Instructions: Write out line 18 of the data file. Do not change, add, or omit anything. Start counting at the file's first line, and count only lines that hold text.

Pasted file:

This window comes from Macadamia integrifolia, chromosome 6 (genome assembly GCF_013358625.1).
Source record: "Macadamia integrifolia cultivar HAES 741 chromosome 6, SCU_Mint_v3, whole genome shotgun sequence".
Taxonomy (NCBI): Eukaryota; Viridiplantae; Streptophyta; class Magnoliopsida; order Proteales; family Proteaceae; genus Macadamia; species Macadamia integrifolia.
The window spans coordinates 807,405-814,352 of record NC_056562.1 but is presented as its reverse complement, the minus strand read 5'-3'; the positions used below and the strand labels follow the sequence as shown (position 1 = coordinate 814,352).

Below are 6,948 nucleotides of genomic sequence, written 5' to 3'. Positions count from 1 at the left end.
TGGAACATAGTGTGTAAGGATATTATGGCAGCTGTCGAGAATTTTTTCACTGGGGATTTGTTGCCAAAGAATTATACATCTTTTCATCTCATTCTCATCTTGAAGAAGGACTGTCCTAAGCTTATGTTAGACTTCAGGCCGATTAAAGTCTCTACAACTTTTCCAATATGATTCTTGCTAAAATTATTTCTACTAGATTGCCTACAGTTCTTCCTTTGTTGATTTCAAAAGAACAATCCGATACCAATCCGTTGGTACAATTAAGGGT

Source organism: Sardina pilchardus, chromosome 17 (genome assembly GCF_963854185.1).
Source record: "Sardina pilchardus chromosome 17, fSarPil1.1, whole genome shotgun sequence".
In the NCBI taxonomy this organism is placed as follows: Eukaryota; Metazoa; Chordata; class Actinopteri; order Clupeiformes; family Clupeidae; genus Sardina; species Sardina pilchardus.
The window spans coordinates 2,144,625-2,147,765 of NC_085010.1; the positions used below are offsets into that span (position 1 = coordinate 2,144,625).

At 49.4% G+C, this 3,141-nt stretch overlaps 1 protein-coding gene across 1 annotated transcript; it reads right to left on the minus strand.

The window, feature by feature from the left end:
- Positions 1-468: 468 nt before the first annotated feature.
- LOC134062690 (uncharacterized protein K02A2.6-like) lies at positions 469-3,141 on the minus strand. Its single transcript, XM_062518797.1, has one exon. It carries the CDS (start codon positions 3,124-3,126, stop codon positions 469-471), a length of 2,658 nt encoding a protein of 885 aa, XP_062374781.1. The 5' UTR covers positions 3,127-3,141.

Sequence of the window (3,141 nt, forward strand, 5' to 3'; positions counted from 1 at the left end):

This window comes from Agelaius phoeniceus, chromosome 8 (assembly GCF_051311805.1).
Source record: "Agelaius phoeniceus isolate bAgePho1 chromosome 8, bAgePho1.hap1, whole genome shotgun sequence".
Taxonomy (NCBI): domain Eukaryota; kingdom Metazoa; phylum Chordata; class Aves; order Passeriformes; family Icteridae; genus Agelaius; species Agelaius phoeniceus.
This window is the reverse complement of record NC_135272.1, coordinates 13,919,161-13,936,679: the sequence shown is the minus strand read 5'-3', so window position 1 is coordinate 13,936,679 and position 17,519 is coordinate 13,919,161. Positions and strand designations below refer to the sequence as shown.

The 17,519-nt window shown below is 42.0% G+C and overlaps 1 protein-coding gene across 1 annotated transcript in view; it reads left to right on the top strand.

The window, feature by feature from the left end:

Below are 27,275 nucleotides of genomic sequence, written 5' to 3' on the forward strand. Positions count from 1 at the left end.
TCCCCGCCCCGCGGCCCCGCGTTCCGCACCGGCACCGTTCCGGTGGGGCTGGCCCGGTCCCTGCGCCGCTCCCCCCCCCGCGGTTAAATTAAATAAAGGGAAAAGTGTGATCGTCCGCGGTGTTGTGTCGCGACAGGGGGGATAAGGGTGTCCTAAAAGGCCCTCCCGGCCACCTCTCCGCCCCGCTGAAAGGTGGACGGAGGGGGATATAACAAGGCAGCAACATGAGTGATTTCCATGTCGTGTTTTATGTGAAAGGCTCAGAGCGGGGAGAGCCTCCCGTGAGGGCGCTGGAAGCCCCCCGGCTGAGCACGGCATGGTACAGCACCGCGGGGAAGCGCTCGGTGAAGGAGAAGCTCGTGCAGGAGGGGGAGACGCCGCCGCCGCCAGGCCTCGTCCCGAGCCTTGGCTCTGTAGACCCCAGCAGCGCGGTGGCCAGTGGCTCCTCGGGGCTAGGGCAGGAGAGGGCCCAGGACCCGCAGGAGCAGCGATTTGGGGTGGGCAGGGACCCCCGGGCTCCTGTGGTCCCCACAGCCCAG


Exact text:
Taxonomy (NCBI): domain Eukaryota; kingdom Metazoa; phylum Chordata; class Aves; order Passeriformes; family Icteridae; genus Agelaius; species Agelaius phoeniceus.